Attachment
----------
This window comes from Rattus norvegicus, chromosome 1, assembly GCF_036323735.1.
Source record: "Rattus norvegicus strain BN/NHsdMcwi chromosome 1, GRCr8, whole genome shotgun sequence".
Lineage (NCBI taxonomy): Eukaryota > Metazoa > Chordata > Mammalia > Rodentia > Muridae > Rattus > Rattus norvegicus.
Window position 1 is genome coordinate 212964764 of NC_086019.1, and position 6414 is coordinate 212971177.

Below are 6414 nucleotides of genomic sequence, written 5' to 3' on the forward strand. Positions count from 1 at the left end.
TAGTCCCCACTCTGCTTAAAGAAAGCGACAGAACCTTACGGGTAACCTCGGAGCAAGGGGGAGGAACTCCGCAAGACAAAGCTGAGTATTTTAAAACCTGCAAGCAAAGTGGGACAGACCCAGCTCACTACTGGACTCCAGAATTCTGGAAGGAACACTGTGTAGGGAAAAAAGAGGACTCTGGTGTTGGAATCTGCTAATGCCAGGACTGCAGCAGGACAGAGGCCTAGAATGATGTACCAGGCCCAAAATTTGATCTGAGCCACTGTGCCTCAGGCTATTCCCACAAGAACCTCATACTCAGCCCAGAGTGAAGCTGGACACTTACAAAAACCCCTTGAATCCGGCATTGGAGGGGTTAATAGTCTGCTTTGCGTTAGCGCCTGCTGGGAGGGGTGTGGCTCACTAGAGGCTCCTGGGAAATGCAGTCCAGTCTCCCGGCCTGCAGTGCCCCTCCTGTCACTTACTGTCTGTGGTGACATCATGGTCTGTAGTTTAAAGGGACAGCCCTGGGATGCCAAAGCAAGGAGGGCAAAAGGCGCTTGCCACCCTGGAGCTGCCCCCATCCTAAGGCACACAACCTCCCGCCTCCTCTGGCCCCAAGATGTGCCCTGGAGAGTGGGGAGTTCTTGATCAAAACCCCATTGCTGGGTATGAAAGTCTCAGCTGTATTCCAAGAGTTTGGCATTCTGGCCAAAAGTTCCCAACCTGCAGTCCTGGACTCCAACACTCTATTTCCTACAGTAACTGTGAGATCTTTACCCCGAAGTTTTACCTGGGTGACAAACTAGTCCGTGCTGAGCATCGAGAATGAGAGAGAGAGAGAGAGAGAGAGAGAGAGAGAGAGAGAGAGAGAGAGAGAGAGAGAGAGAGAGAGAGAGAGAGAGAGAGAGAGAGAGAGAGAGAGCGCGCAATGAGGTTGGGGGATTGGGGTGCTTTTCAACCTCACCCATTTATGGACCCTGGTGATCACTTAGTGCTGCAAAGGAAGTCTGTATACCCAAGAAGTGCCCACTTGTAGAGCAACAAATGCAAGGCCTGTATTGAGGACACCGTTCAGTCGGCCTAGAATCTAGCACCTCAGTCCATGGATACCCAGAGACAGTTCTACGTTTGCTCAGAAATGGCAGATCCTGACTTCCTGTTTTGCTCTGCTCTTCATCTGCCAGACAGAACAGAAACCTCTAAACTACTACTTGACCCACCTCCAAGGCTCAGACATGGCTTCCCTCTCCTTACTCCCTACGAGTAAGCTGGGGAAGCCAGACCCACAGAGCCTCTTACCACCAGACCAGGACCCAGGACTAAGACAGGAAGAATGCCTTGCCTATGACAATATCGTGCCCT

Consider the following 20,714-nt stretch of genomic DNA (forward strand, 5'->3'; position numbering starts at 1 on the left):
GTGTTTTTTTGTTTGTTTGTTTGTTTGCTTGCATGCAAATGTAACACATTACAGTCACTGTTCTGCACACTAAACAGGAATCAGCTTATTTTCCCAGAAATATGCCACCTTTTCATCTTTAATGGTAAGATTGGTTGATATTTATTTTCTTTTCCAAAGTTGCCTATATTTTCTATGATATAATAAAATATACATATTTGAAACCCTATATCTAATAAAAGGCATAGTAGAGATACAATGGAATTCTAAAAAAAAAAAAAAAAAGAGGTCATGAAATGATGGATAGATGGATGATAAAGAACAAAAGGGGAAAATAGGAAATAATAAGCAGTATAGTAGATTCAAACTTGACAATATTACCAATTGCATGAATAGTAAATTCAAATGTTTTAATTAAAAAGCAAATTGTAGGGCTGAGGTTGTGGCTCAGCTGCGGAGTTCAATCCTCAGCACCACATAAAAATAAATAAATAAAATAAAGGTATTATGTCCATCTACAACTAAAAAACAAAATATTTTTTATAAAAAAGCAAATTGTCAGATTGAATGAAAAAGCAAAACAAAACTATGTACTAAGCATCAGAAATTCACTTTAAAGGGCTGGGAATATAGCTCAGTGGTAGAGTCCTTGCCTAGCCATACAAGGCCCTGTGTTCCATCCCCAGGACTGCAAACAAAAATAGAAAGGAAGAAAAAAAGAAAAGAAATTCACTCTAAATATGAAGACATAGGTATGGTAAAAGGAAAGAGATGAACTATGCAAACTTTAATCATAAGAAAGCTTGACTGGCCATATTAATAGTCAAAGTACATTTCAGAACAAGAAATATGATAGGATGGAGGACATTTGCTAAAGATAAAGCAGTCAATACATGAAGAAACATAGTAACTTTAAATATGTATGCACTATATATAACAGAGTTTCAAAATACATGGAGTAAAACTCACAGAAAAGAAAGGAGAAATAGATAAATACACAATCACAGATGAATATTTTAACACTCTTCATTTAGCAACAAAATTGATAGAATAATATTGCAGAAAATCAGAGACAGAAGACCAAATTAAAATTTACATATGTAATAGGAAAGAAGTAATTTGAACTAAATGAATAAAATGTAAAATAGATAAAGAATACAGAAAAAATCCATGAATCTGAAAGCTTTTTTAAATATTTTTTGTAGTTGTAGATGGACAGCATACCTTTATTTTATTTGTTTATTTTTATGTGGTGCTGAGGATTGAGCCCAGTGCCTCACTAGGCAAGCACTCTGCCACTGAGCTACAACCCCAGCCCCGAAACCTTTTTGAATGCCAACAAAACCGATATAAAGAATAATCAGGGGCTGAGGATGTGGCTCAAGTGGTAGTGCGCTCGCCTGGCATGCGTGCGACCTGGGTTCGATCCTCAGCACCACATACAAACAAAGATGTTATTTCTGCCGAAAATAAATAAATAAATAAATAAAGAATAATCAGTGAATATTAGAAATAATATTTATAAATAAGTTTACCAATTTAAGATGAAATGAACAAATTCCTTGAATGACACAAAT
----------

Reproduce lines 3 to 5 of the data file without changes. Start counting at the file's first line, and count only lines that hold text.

Lineage (NCBI taxonomy): Eukaryota > Metazoa > Chordata > Mammalia > Rodentia > Muridae > Rattus > Rattus norvegicus.
Window position 1 is genome coordinate 212964764 of NC_086019.1, and position 6414 is coordinate 212971177.

Below are 6414 nucleotides of genomic sequence, written 5' to 3' on the forward strand. Positions count from 1 at the left end.